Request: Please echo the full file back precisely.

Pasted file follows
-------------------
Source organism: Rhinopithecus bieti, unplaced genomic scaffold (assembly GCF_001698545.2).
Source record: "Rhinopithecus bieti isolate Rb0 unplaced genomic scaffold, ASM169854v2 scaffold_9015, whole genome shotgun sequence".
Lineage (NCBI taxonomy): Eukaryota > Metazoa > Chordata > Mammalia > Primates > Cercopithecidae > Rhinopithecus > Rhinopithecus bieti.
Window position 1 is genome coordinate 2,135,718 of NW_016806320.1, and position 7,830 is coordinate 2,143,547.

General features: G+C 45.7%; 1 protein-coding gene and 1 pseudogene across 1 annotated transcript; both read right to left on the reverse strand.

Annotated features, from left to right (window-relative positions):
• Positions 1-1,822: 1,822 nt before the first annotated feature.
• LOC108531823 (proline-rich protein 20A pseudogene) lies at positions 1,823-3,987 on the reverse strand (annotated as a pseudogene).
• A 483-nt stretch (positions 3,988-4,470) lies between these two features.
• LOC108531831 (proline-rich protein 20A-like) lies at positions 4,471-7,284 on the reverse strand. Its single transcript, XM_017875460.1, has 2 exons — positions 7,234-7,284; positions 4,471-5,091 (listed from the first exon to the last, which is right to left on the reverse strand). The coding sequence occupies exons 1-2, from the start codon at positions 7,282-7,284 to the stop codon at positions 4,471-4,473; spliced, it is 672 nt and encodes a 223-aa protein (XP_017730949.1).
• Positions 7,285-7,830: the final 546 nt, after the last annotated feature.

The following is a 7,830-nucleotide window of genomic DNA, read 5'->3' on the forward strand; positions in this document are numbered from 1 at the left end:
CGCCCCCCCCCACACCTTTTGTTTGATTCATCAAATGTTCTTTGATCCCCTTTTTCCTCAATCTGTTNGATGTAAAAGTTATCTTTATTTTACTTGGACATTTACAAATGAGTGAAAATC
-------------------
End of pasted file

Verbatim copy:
Source organism: Rhinopithecus bieti, unplaced genomic scaffold (assembly GCF_001698545.2).
Source record: "Rhinopithecus bieti isolate Rb0 unplaced genomic scaffold, ASM169854v2 scaffold_9015, whole genome shotgun sequence".
Lineage (NCBI taxonomy): Eukaryota > Metazoa > Chordata > Mammalia > Primates > Cercopithecidae > Rhinopithecus > Rhinopithecus bieti.
Window position 1 is genome coordinate 2,135,718 of NW_016806320.1, and position 7,830 is coordinate 2,143,547.

General features: G+C 45.7%; 1 protein-coding gene and 1 pseudogene across 1 annotated transcript; both read right to left on the reverse strand.

Annotated features, from left to right (window-relative positions):
• Positions 1-1,822: 1,822 nt before the first annotated feature.
• LOC108531823 (proline-rich protein 20A pseudogene) lies at positions 1,823-3,987 on the reverse strand (annotated as a pseudogene).
• A 483-nt stretch (positions 3,988-4,470) lies between these two features.
• LOC108531831 (proline-rich protein 20A-like) lies at positions 4,471-7,284 on the reverse strand. Its single transcript, XM_017875460.1, has 2 exons — positions 7,234-7,284; positions 4,471-5,091 (listed from the first exon to the last, which is right to left on the reverse strand). The coding sequence occupies exons 1-2, from the start codon at positions 7,282-7,284 to the stop codon at positions 4,471-4,473; spliced, it is 672 nt and encodes a 223-aa protein (XP_017730949.1).
• Positions 7,285-7,830: the final 546 nt, after the last annotated feature.

The following is a 7,830-nucleotide window of genomic DNA, read 5'->3' on the forward strand; positions in this document are numbered from 1 at the left end:
CGCCCCCCCCCACACCTTTTGTTTGATTCATCAAATGTTCTTTGATCCCCTTTTTCCTCAATCTGTTNGATGTAAAAGTTATCTTTATTTTACTTGGACATTTACAAATGAGTGAAAATC